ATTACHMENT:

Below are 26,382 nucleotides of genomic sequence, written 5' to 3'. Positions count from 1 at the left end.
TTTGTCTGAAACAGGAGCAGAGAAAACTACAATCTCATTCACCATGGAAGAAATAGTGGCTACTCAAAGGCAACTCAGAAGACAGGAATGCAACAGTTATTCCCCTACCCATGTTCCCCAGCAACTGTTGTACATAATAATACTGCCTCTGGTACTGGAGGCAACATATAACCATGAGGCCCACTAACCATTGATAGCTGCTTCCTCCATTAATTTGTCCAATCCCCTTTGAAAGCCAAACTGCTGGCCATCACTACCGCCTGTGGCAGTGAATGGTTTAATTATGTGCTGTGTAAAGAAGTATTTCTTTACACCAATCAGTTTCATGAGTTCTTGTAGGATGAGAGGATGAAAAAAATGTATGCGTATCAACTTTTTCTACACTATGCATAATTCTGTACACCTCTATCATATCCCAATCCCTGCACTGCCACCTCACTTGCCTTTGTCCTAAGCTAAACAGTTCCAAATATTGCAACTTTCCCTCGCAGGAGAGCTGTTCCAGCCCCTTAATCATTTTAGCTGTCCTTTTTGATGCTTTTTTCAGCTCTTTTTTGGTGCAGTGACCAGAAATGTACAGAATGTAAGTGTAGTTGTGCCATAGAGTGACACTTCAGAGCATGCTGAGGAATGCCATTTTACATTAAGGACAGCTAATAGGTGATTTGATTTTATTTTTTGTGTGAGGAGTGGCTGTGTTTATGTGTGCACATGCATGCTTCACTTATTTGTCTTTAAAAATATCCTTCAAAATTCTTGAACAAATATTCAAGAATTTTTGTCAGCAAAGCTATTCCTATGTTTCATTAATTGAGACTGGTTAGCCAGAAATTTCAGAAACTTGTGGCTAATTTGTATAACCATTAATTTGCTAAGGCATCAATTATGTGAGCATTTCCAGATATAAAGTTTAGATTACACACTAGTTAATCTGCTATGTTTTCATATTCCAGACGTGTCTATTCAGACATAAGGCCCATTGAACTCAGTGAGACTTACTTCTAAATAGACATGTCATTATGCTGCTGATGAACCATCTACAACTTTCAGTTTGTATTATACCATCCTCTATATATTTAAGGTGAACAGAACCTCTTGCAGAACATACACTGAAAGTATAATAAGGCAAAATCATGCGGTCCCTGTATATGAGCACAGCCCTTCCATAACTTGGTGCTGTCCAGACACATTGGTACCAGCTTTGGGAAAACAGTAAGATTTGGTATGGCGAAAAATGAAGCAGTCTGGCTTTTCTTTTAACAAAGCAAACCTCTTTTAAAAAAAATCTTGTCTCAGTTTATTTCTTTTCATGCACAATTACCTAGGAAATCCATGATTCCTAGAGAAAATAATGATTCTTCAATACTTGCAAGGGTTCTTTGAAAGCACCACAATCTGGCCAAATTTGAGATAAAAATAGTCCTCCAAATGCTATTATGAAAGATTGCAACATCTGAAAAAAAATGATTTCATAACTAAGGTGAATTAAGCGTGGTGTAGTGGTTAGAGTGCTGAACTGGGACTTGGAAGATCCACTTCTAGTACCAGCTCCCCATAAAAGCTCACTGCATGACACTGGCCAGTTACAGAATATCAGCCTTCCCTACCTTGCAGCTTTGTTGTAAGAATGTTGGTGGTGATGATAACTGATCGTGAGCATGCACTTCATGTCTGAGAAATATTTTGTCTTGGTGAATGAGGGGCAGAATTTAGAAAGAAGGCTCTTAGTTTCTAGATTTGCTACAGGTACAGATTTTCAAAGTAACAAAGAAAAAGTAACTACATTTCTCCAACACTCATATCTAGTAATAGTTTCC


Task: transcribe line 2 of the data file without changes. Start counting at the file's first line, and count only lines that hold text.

TTTGTCTGAAACAGGAGCAGAGAAAACTACAATCTCATTCACCATGGAAGAAATAGTGGCTACTCAAAGGCAACTCAGAAGACAGGAATGCAACAGTTATTCCCCTACCCATGTTCCCCAGCAACTGTTGTACATAATAATACTGCCTCTGGTACTGGAGGCAACATATAACCATGAGGCCCACTAACCATTGATAGCTGCTTCCTCCATTAATTTGTCCAATCCCCTTTGAAAGCCAAACTGCTGGCCATCACTACCGCCTGTGGCAGTGAATGGTTTAATTATGTGCTGTGTAAAGAAGTATTTCTTTACACCAATCAGTTTCATGAGTTCTTGTAGGATGAGAGGATGAAAAAAATGTATGCGTATCAACTTTTTCTACACTATGCATAATTCTGTACACCTCTATCATATCCCAATCCCTGCACTGCCACCTCACTTGCCTTTGTCCTAAGCTAAACAGTTCCAAATATTGCAACTTTCCCTCGCAGGAGAGCTGTTCCAGCCCCTTAATCATTTTAGCTGTCCTTTTTGATGCTTTTTTCAGCTCTTTTTTGGTGCAGTGACCAGAAATGTACAGAATGTAAGTGTAGTTGTGCCATAGAGTGACACTTCAGAGCATGCTGAGGAATGCCATTTTACATTAAGGACAGCTAATAGGTGATTTGATTTTATTTTTTGTGTGAGGAGTGGCTGTGTTTATGTGTGCACATGCATGCTTCACTTATTTGTCTTTAAAAATATCCTTCAAAATTCTTGAACAAATATTCAAGAATTTTTGTCAGCAAAGCTATTCCTATGTTTCATTAATTGAGACTGGTTAGCCAGAAATTTCAGAAACTTGTGGCTAATTTGTATAACCATTAATTTGCTAAGGCATCAATTATGTGAGCATTTCCAGATATAAAGTTTAGATTACACACTAGTTAATCTGCTATGTTTTCATATTCCAGACGTGTCTATTCAGACATAAGGCCCATTGAACTCAGTGAGACTTACTTCTAAATAGACATGTCATTATGCTGCTGATGAACCATCTACAACTTTCAGTTTGTATTATACCATCCTCTATATATTTAAGGTGAACAGAACCTCTTGCAGAACATACACTGAAAGTATAATAAGGCAAAATCATGCGGTCCCTGTATATGAGCACAGCCCTTCCATAACTTGGTGCTGTCCAGACACATTGGTACCAGCTTTGGGAAAACAGTAAGATTTGGTATGGCGAAAAATGAAGCAGTCTGGCTTTTCTTTTAACAAAGCAAACCTCTTTTAAAAAAAATCTTGTCTCAGTTTATTTCTTTTCATGCACAATTACCTAGGAAATCCATGATTCCTAGAGAAAATAATGATTCTTCAATACTTGCAAGGGTTCTTTGAAAGCACCACAATCTGGCCAAATTTGAGATAAAAATAGTCCTCCAAATGCTATTATGAAAGATTGCAACATCTGAAAAAAAATGATTTCATAACTAAGGTGAATTAAGCGTGGTGTAGTGGTTAGAGTGCTGAACTGGGACTTGGAAGATCCACTTCTAGTACCAGCTCCCCATAAAAGCTCACTGCATGACACTGGCCAGTTACAGAATATCAGCCTTCCCTACCTTGCAGCTTTGTTGTAAGAATGTTGGTGGTGATGATAACTGATCGTGAGCATGCACTTCATGTCTGAGAAATATTTTGTCTTGGTGAATGAGGGGCAGAATTTAGAAAGAAGGCTCTTAGTTTCTAGATTTGCTACAGGTACAGATTTTCAAAGTAACAAAGAAAAAGTAACTACATTTCTCCAACACTCATATCTAGTAATAGTTTCC